Sarcoma Survivor David-Kirk McCleary: I am happy to be able to say that I’m a sarcoma cancer survivor with a story to share.
Not so long ago, I wasn’t sure that would be the case. I remember waiting patiently for my doctor to return and tell me about the details of my first ever surgery. I was a very fit and healthy twenty seven year old who carefully watched what I ate and exercised nearly every day, with something approaching religious fervour. I didn’t smoke, and I drank socially on a very rare occasion. The doctor entered the examination room in a rush.
“We will operate and take the lump out of your arm. And once your arm heals, we will begin your chemotherapy”, he stated without preamble or greeting. “But chemotherapy is for people with cancer”, I said looking up at his impassive face and the slightly abashed faces of the residents that stood nervously behind him. “Exactly”, he said and then promptly left the room.
A million thoughts ran through my head, so many things left undone and so many dreams left, yet to be realized. I looked down at the golf balled size lump in my arm, now more alien and menacing than anything else I had yet faced in my short life.
The next few days were a whirlwind of activity in preparation for my ensuing journey through the valley of the shadow of death that cancer represented to me at that point. Had it not been for the loving and prayerful support of my family, and dear friends, hell bent on keeping me active and wonderfully distracted as well as informed about community resources and other help, I am sure that the already terrifying cancer prognosis would have been more than I could have easily borne at that point in my life.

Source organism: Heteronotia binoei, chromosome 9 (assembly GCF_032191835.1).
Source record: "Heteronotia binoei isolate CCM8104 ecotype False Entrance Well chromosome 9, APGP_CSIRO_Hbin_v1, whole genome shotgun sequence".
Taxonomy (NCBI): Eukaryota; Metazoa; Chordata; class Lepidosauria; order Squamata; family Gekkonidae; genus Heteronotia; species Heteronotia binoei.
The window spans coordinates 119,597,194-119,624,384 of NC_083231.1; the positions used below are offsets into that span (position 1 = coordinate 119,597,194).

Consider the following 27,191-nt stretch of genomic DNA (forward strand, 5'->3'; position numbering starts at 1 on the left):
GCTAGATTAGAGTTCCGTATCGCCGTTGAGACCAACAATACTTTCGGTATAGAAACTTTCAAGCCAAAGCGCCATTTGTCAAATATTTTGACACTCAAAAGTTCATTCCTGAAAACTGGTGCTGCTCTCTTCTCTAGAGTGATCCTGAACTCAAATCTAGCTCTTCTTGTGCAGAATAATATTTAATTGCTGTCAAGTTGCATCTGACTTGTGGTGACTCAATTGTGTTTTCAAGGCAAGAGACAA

I am thrilled to say that years later, I am a survivor living a happy and healthy life that I now have even more appreciation for. Surgery saved my life and my friends and family allowed me to get back to living and enjoying it.
Thanks to the efforts of the Sarcoma Cancer Foundation of Canada, my experience is more likely to be an aberration and a thing of the past. In their efforts to advance the treatment of Cancer and advocate on behalf those being treated for cancer, I am confident that not only the research, but also the quality of life during and after the experience of being treated for sarcomas will be markedly improved.